The author emphasizes the achievements of the Polish Gynecological Society in the field of improving the health indicators concerning perinatal mortality among infants during the last two decades in Poland. Attention is paid to the contribution of the members of the Society to organizational change in Polish health care after 1990, which resulted in the improvement of the care of mother and child. It is also underlined that the members of the Society contributed to the creation of early detection system of breast and cervical cancer in Poland. However it is noteworthy that in 'Polish Gynecology' - the publication of the Polish Gynecological Society - the number of reports devoted to risky health behaviors of women during periconceptional period and pregnancy is scarce. The author draws attention to the percentage of women who smoke cigarettes and consume alcohol before and during pregnancy Emphasis is also placed on the problem of nutritional disorders (mainly pathological methods of dieting) among Polish women during the reproductive period and in the first weeks of pregnancy (before the pregnancy is confirmed). These aspects may result in epigenetic changes shaping the phenotype of the offspring. The author refers to the Barker's theory of Developmental Origins of Adult Diseases and warns that the above-mentioned health behaviors of women may bring about negative effects for the offspring and future generations, namely susceptibility to chronic diseases: arterial hypertension, obesity type 2 diabetes and metabolic syndrome. Negative effects for the health of offspring may also result from low level of physical activity of women before and during pregnancy The author concludes that it is necessary to intensify the efforts of the Polish Gynecological Society in the area of prenatal public health.

  6. Quality of publication ethics in the instructions to the authors of Iranian journals of medical sciences.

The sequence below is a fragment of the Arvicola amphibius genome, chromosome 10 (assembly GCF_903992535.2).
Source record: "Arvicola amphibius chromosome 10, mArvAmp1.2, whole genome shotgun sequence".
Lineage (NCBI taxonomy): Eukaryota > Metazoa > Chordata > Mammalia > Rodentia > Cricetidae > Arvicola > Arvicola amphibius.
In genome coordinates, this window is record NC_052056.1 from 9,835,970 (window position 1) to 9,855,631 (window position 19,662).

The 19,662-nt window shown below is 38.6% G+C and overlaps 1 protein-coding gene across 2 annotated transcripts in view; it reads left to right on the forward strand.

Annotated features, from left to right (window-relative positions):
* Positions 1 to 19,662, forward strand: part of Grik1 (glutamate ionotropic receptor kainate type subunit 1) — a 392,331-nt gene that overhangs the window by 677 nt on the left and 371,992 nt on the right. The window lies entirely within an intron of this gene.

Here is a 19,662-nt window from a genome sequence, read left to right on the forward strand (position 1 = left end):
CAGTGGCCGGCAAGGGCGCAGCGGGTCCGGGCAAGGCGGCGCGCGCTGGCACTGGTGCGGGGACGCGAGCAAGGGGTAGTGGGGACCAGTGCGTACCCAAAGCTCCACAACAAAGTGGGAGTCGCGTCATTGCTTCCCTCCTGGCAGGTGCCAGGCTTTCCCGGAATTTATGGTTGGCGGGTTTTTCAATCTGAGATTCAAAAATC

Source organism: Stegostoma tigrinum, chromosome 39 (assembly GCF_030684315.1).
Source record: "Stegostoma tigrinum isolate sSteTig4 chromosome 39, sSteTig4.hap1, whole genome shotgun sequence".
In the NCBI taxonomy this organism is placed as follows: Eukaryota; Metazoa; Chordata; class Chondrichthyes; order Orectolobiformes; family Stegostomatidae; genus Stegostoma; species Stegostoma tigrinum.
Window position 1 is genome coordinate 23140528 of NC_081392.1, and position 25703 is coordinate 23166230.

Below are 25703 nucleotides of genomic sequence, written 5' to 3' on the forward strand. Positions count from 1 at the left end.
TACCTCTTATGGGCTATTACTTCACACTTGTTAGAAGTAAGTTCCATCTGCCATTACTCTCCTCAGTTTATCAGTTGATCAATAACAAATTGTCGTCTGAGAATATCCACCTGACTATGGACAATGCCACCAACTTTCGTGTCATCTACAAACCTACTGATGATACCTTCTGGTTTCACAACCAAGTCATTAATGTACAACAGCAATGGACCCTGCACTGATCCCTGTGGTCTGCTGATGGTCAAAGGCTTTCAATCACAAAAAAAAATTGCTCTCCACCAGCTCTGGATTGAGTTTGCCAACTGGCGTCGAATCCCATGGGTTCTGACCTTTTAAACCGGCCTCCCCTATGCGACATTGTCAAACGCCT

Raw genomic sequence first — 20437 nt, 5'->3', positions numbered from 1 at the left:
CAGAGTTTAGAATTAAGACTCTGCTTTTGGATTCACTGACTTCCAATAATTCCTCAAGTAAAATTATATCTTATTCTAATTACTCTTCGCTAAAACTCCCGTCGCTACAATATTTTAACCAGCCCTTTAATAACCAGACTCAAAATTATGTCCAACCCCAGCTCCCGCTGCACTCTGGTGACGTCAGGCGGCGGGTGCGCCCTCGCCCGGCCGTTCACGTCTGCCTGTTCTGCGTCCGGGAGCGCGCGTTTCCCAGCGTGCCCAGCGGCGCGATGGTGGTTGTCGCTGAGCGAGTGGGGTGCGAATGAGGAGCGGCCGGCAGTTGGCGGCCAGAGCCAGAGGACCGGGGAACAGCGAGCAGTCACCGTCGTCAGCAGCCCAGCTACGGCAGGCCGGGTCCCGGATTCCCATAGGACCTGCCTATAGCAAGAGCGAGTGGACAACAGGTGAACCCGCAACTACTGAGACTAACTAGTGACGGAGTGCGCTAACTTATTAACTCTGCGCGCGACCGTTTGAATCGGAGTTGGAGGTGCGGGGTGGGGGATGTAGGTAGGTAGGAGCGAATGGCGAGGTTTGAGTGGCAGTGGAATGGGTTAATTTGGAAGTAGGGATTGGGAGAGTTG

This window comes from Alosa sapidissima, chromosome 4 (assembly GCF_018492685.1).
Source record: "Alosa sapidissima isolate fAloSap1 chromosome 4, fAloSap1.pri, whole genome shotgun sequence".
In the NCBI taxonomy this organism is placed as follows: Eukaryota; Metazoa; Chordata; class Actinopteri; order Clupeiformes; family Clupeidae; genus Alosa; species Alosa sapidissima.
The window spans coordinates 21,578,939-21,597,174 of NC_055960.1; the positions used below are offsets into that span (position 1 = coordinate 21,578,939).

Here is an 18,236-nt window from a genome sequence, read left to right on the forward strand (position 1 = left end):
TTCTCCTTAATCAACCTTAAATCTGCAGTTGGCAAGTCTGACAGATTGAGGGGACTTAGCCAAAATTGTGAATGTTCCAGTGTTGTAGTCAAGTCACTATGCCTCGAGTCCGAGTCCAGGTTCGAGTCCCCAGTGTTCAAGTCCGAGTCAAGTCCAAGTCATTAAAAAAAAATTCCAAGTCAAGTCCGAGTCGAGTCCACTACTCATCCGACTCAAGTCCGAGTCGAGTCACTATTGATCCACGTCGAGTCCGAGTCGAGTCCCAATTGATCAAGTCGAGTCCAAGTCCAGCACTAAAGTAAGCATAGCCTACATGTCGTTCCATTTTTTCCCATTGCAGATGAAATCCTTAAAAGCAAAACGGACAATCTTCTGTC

Science.gov (United States)

    Salamat, Fatemeh; Sobhani, Abdol-Rasoul; Mallaei, Mahin

    2013-03-01

    Providing a perfect instruction to authors can prevent most potential publication ethics errors. This study was conducted to determine the quality of ethical considerations in the instructions to the authors of Iranian research scientific journals of medical sciences (accredited by the Commission for Accreditation and Improvement of Iranian Medical Journals) in October 2011. Checklist items (n=15) were extracted from the national manual of ethics in medical research publications, and the validity of the manual of ethics was assessed. All the accredited Iranian journals of medical sciences (n=198) were entered into the study. The instructions to the authors of 160 accredited Iranian journals were available online and were reviewed. The ANOVA and Kendall Correlation coefficient were performed to analyze the results. A total of 76 (47.5%) of the 160 journals were in English and 84 (52.5%) were in Farsi. The most frequently mentioned items related to publication ethics comprised "commitment not to send manuscripts to other journals and re-publish manuscripts" (85%, 83.8%), "aim and scope" of the journal (81.9%), "principles of medical ethics in the use of human samples" (74.4%), and "review process" (74.4%). On the other hand, the items of "principles of advertising" (1.2%), "authorship criteria" (15%), and "integrity in publication of clinical trial results" (30.6%) were the least frequently mentioned ones. Based on the study findings, the quality of publication ethics, as instructed to the authors, can improve the quality of the journals.

  7. Efficient Mechanisms of Cooperation between Non-Governmental Organisations and Public Authorities

    Directory of Open Access Journals (Sweden)

    Rucsandra FILLOREANU

    2015-09-01

    Full Text Available This paper aims to present to the wide public a success story concerning the efficient cooperation between the civil society as a whole (citizens, NGOs, stake holders and public administration authorities. The success consists in using and strengthening dialogue measures within the collaboration of the two actors. The research is based on a study case. This was run through an EU funded project - “Efficient mechanisms of cooperation with public authorities”. The goal of the project was to increase the capacity of non-governmental organizations to cooperate with the public administration institutions. In order to reach the proposed aim there have been organized a series of theoretical and practical training courses, roundtable discussions and study-visits. Through this manner it has been encouraged and practiced the structured dialog on public agenda issues between the representatives of the local and national authorities and the active citizens. The outputs of the project consist in one Public Consultation Guide elaborated on the basis of good practices acknowledged through the project and two local citizens` initiatives on local public administration matters that have been brought into the public attention of the decision-making actors. Active citizenship, structured dialogue between civil society and state actors, developed tools for effective advocacy and lobby that are part of the success story that we intend to present through this study case.